HORSE riders will benefit with the opening up of previously inaccessible Wilderness Areas in Deua and Monga National Parks to give experienced riders access to an unparalleled horseback experience.
Member for Bega Andrew Constance announced today that new horse riding opportunities in some of the wildest parts of Deua and Monga National Parks west of Narooma will commence on 12 April, 2014.
While horse riding already occurs in more than 110 national parks, the NSW Government has delivered on its commitment to trial horse riding in five selected Wilderness Areas, including trails in Deua, Monga, Kosciuszko and Mummel Gulf National Parks.
Mr Constance said the new horse riding opportunities were the result of considerable planning and community consultation over the past year.
“Many in this region have a strong cultural connection to horse riding and this two-year trial in five Wilderness Areas will include rigorous monitoring to assess potential impacts on the environment and park users," Mr Constance said.
“The pilot riding area traverses the Buckernbowra, Burra-Oulla and Woila-Deua Wilderness Areas comprising 39 kilometres of trails.
“There are those in our community who for generations rode historic tracks like the Shoebridge, Tarlinton, and Georges Pack Bridle Tracks.
“Historically, these tracks connected towns, valleys, goldfields, the tablelands and the coast and it’s pleasing that those who identify with horse riding on these routes will now be able to reconnect with their heritage.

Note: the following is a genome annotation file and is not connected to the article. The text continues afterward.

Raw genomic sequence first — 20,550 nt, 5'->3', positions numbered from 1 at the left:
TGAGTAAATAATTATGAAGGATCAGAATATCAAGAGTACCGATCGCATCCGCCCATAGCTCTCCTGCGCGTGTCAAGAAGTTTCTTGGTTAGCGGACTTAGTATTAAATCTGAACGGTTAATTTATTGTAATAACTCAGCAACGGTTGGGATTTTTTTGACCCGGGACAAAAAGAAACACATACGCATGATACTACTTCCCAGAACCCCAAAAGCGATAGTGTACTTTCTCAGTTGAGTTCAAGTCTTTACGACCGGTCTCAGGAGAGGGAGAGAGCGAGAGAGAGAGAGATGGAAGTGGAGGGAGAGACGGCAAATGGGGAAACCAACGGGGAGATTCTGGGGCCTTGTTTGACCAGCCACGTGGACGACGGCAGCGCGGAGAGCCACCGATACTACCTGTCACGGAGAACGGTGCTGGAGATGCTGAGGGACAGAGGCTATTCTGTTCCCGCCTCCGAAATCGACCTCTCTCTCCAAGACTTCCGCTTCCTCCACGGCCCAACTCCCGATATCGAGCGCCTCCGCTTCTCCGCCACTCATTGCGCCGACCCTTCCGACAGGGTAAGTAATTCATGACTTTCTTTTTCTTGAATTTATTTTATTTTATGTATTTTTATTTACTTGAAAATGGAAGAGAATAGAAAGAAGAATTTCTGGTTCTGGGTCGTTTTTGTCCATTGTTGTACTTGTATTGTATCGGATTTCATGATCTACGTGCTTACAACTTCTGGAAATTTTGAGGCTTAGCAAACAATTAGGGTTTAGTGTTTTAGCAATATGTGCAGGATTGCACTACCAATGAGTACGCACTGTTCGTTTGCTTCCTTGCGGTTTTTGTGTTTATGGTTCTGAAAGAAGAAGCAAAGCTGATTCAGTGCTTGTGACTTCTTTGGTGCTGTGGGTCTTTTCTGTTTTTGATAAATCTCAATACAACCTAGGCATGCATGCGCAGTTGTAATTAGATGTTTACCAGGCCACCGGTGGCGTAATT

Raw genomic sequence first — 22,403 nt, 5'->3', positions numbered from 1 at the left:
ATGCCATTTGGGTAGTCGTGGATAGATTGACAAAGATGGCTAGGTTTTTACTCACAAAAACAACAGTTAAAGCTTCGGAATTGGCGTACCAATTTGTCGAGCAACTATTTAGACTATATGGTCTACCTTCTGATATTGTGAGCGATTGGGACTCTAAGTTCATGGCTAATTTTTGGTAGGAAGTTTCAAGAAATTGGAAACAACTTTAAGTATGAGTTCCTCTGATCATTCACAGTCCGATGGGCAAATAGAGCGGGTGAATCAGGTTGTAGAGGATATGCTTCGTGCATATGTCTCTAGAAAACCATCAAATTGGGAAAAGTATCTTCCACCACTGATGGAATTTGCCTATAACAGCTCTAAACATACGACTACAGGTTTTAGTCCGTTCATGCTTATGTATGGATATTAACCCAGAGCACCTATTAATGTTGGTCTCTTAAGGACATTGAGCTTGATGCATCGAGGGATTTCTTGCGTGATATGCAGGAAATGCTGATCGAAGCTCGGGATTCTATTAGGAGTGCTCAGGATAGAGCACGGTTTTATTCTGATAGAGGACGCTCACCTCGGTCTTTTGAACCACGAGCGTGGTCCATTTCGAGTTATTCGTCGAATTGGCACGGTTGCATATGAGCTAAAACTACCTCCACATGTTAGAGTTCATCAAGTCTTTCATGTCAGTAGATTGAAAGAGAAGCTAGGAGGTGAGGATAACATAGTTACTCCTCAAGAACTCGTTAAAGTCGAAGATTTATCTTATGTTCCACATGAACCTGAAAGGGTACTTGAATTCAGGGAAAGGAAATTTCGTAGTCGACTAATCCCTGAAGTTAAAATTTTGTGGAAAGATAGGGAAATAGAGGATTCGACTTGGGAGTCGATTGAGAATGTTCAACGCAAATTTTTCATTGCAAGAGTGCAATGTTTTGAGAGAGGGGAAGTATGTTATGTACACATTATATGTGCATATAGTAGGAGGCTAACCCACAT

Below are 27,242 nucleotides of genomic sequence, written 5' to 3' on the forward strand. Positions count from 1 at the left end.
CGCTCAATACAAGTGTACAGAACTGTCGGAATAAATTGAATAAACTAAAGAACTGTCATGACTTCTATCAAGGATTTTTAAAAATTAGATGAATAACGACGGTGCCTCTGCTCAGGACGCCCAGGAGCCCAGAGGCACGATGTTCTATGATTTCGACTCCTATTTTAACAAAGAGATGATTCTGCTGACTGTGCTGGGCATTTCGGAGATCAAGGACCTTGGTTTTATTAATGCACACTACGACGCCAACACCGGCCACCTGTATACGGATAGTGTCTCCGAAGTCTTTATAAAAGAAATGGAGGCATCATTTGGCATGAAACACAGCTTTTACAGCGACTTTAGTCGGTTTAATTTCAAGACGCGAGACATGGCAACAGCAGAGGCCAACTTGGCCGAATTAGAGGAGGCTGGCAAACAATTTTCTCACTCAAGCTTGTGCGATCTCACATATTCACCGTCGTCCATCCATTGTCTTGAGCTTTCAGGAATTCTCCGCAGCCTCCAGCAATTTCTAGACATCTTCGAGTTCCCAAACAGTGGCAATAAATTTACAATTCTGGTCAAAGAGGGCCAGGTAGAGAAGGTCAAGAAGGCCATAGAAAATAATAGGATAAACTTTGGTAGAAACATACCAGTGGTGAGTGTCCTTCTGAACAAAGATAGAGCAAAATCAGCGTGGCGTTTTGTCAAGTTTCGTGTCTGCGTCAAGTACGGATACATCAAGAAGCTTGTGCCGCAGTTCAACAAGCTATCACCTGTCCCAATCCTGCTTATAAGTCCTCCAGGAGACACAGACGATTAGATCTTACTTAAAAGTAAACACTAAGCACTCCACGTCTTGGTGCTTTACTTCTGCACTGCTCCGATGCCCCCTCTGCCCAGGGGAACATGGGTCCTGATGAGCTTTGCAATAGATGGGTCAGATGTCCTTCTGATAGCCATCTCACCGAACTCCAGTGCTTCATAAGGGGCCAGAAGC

“Horse riding is a beautiful way to get out and enjoy the natural environment so I am pleased that we are on track to start this exciting trial in the Declared Wilderness Areas of Buckenbowra, Woila Deua and Burra-Oulla."
NSW National Parks and Wildlife Service (NPWS) Regional Manager for the Far South Coast Tim Shepherd said the trial focused on existing tracks and trails.
“Considerable planning and community consultation over the past year has paved the way to allow for horse riding in certain Wilderness Areas where it was previously not possible," Mr Shepherd said.
“We have worked closely with the community and horse riders as well as a range of interest groups, including the regional advisory committee and the State Advisory Council to establish this trial.
“The bridle tracks that will now be accessible for riders require skill and knowledge to navigate and will provide new opportunities for the community to enjoy Deua and Monga National Parks.
"These new riding opportunities provide a great chance for people to stay connected with their heritage and enjoy more of the region on horseback in an environmentally responsible manner."
Deua and Monga National Parks are an easy day trip from Cooma, Braidwood, Moruya and even Canberra, and offer many adventures including camping, walks through incredible landscapes, bird watching, canoeing and swimming.Minister for the Environment Robyn Parker said that the Government is committed to safeguarding the environment in which the horse riding trials will be occurring.
“The two year trial will operate within a comprehensive monitoring framework and will be adaptively managed” Ms Parker said.
“The trial provides new opportunities for people to experience and understand wilderness and will help ensure that our environment is protected for future generations”.
Horse riding in Wilderness trial locations across NSW:
o Deua National Park – Woila Deua and Burra-Oulla Wilderness Areas
o Monga National Park – Buckenbowra Wilderness Area
o Kosciuszko National Park – Pilot Wilderness Area
o Mummel Gulf National Park – Mummel Gulf Wilderness Area
Four of the horse riding trials will commence on 12 April 2014. A pilot is also proposed for Curracabundi National Park. This will be announced following exhibition and adoption of the plan of management for the park. This is likely to occur in 2015.